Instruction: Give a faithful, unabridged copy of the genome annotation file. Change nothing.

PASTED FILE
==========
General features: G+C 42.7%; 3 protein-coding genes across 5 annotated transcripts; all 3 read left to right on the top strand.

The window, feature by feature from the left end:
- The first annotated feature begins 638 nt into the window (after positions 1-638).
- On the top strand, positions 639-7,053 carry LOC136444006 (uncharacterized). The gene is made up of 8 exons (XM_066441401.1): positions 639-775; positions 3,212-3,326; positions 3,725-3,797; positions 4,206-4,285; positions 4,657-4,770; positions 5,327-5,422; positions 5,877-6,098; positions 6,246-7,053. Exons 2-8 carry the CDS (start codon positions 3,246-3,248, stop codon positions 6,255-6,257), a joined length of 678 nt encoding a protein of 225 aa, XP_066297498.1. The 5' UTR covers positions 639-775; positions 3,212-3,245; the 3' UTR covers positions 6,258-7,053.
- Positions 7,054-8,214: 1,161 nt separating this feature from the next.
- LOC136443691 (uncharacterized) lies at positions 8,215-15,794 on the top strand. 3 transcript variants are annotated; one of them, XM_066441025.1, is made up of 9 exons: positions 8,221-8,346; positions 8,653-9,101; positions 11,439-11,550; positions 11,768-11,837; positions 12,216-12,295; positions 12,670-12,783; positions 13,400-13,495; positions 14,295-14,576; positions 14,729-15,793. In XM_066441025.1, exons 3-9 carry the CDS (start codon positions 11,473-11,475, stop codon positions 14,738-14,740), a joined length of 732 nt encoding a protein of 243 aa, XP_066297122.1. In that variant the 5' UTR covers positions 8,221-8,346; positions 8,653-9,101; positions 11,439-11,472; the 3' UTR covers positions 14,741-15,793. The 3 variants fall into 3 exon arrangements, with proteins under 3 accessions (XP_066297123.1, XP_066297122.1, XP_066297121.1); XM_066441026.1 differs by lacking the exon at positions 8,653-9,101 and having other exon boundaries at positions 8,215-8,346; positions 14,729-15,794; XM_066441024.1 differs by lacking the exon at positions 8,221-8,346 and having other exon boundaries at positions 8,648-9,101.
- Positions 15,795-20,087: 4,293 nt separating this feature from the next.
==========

General features: G+C 42.7%; 3 protein-coding genes across 5 annotated transcripts; all 3 read left to right on the top strand.

The window, feature by feature from the left end:
- The first annotated feature begins 638 nt into the window (after positions 1-638).
- On the top strand, positions 639-7,053 carry LOC136444006 (uncharacterized). The gene is made up of 8 exons (XM_066441401.1): positions 639-775; positions 3,212-3,326; positions 3,725-3,797; positions 4,206-4,285; positions 4,657-4,770; positions 5,327-5,422; positions 5,877-6,098; positions 6,246-7,053. Exons 2-8 carry the CDS (start codon positions 3,246-3,248, stop codon positions 6,255-6,257), a joined length of 678 nt encoding a protein of 225 aa, XP_066297498.1. The 5' UTR covers positions 639-775; positions 3,212-3,245; the 3' UTR covers positions 6,258-7,053.
- Positions 7,054-8,214: 1,161 nt separating this feature from the next.
- LOC136443691 (uncharacterized) lies at positions 8,215-15,794 on the top strand. 3 transcript variants are annotated; one of them, XM_066441025.1, is made up of 9 exons: positions 8,221-8,346; positions 8,653-9,101; positions 11,439-11,550; positions 11,768-11,837; positions 12,216-12,295; positions 12,670-12,783; positions 13,400-13,495; positions 14,295-14,576; positions 14,729-15,793. In XM_066441025.1, exons 3-9 carry the CDS (start codon positions 11,473-11,475, stop codon positions 14,738-14,740), a joined length of 732 nt encoding a protein of 243 aa, XP_066297122.1. In that variant the 5' UTR covers positions 8,221-8,346; positions 8,653-9,101; positions 11,439-11,472; the 3' UTR covers positions 14,741-15,793. The 3 variants fall into 3 exon arrangements, with proteins under 3 accessions (XP_066297123.1, XP_066297122.1, XP_066297121.1); XM_066441026.1 differs by lacking the exon at positions 8,653-9,101 and having other exon boundaries at positions 8,215-8,346; positions 14,729-15,794; XM_066441024.1 differs by lacking the exon at positions 8,221-8,346 and having other exon boundaries at positions 8,648-9,101.
- Positions 15,795-20,087: 4,293 nt separating this feature from the next.